In a turn of events that will likely surprise no one, it seems that the Warcraft movie hasn’t exactly set the world alight. Tef didn’t exactly give it a glowing write up, and it seems much of the critical world is in agreement with him and Tuffcub, judging by Metacritic and Rotten Tomatoes anyway.
It just seems that no-one’s really been able to get video game movies right yet, which is hardly a huge surprise. Making good movies is difficult enough without the added pressure of satisfying an existing fan base and their high expectations.
That’s not to say that there’s no hope for movies based on games though. It took decades of comic movie adaptations, many of which were truly terrible, before we got to the current surge of movies. Even now they’re often not all great – I’m looking at you Fantastic Four – but Marvel seems to have become adept at creating generally well received films.
One of the reasons that’s often cited by those analysing Marvel’s success is that fact they’ve brought their creation in house. When you compare the titles produced by Marvel Studios to those created by Fox or Sony, it’s clear that Marvel have done a much better job than the other two. The X-Men franchise has certainly improved since First Class, but the aforementioned Fantastic Four reboot shows that Fox can still misfire quite badly.
However, that does nothing to explain how poorly recent DC titles seems to have done. DC and Warner Bros seem to have taken the same approach as Marvel, with DC being able to take the reins of their own films. Despite this, they haven’t really been able to produce a film that’s had the same commercial or critical success as Marvel’s films.
It therefore seems unlikely that simply allowing a publisher to take complete control of a film based on one of their properties is the solution. The actual reason that Marvel have had success is that they hired competent people to create their films, and took the time to build out a vision of their cinematic universe and commit to that version.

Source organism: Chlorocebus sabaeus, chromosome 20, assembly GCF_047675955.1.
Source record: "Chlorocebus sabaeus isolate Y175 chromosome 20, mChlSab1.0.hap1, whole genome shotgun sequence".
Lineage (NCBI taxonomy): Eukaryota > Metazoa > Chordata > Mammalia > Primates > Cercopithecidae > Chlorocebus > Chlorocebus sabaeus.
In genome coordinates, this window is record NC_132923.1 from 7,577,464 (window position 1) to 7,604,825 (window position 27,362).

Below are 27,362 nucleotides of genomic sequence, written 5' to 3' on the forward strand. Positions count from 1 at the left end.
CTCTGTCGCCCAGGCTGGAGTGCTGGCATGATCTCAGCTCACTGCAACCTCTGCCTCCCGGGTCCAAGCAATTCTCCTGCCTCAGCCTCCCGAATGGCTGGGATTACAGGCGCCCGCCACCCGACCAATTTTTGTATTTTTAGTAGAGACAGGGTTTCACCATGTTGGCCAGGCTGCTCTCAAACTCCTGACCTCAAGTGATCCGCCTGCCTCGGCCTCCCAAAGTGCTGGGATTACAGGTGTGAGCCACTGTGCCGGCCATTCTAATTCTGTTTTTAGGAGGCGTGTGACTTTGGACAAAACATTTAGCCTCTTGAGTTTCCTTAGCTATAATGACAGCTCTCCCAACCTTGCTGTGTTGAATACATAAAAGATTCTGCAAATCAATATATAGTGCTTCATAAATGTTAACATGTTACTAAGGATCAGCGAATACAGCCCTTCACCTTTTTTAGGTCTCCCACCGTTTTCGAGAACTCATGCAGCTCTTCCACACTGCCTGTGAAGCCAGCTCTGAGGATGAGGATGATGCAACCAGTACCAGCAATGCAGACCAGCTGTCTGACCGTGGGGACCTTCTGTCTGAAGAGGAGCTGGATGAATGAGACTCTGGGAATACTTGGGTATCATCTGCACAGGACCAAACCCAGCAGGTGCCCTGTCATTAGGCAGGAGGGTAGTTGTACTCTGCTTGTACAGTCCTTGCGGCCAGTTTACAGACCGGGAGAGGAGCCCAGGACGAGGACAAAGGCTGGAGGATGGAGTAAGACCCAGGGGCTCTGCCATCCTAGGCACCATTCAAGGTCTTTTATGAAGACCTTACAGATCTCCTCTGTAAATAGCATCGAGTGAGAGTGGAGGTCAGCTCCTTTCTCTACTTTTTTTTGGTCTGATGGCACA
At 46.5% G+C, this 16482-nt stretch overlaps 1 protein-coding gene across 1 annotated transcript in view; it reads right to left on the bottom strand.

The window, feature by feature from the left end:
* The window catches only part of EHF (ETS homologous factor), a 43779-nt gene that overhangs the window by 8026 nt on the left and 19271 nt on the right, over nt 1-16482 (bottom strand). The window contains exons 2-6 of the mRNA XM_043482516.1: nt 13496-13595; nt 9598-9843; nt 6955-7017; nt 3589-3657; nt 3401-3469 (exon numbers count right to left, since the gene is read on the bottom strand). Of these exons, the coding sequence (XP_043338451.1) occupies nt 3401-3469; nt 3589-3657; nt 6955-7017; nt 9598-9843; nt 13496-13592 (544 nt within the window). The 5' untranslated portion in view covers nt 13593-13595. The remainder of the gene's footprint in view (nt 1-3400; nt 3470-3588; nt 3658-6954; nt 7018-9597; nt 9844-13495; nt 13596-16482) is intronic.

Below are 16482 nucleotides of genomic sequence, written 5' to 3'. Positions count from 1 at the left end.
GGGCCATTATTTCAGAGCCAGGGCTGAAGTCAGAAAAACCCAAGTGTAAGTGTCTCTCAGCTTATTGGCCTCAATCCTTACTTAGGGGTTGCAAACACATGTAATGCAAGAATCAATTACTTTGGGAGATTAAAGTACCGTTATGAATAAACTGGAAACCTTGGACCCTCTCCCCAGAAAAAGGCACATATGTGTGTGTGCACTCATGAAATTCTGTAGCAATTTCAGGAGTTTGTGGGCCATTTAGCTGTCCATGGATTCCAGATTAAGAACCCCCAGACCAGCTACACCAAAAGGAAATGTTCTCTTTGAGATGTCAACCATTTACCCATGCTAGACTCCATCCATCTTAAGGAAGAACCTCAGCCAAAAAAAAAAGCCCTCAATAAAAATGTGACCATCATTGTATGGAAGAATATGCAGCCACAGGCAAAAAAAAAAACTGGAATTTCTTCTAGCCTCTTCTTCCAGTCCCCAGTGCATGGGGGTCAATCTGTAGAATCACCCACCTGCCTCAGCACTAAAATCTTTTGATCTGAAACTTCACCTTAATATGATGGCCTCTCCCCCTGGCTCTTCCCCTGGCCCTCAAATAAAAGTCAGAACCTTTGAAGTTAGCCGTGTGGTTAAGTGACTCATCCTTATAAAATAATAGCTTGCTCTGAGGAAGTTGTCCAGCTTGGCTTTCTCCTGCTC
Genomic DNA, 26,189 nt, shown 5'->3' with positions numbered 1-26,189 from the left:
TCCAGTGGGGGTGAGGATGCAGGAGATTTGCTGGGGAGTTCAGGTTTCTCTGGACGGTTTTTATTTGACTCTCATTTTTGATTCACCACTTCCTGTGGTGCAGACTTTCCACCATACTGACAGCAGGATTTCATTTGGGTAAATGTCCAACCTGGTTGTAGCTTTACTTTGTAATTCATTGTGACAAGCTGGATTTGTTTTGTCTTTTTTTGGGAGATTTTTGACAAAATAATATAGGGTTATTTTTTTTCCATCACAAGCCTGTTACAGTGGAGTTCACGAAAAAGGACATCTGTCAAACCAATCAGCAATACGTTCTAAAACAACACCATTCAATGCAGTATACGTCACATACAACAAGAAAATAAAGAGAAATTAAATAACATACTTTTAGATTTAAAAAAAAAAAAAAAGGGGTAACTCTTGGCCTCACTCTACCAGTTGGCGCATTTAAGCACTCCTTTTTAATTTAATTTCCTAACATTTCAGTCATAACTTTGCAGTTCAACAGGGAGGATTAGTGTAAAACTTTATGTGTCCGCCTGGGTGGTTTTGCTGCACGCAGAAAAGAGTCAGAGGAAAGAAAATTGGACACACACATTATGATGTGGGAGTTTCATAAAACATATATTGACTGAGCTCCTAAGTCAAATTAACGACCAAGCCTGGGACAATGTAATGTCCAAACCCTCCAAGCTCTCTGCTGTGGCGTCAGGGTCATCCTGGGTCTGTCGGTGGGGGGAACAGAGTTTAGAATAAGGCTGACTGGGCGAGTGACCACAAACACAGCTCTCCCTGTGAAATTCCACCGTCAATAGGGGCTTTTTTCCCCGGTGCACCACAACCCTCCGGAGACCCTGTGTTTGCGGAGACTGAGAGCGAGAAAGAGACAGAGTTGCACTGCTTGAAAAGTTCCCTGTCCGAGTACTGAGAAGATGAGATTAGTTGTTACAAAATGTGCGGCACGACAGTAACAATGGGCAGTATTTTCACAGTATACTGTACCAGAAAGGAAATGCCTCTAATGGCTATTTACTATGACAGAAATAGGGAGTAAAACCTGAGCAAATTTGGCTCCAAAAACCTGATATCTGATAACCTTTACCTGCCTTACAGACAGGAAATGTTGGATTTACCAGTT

That’s the key point to take from comic movies. While making genuinely good films is difficult, it’s certainly not impossible. You have to invest time, money, and the effort to create a cohesive vision of the game’s world that works on the silver screen.
Too many adaptations of games seem, frankly, like lazy attempts to make a quick buck. It actually seems to be the exact same problem that games based on movies have, just flipped the other way round. Both are so often accused of being cheap, rushed cash-ins, and both seem to be content produced with minimal effort at times.
It’s a shame that the Warcraft movie has fallen flat though, as it bucks that trend. Duncan Jones is certainly a more than competent director, and it’s clear that Legendary and Blizzard have put some real time and effort into the film; it’s certainly been in development for long enough.
However, the real problem seems to be that, for the most part, the writing in games isn’t exactly stellar; partly because it doesn’t need to be. While a game’s narrative is, of course, important, it’s interspersed with gameplay as well. The story tends to be broken up throughout the game, which can help when things go off the rails or fail to hit home. You also have far more time for the story to play out, allowing games that actually manage to succeed in the narrative department time to breathe.
This simply isn’t possible to replicate within a film. You don’t have the ability to take a break away from the story and you don’t have ten hours in which to tell that story – it turns out that 40 minutes were cut from the theatrical release, which could help the film’s rushed and confused opening half hour significantly. Compressing a story rarely results in improving it, and there’s a fear of changing it too drastically, for to avoid an inevitable backlash from fans of the source material.
Ultimately it’s possible for videogame films to transcend these issues though, it’s just a case of getting the right cast and crew, along with a studio that actually understands what makes the game work and is willing to give the film the resources it needs. Even then, Warcraft shows that sometimes this still isn’t going to be quite enough. It’s the same as any film that’s adapting source material really, you’ve just got to understand and translate what made the original tick.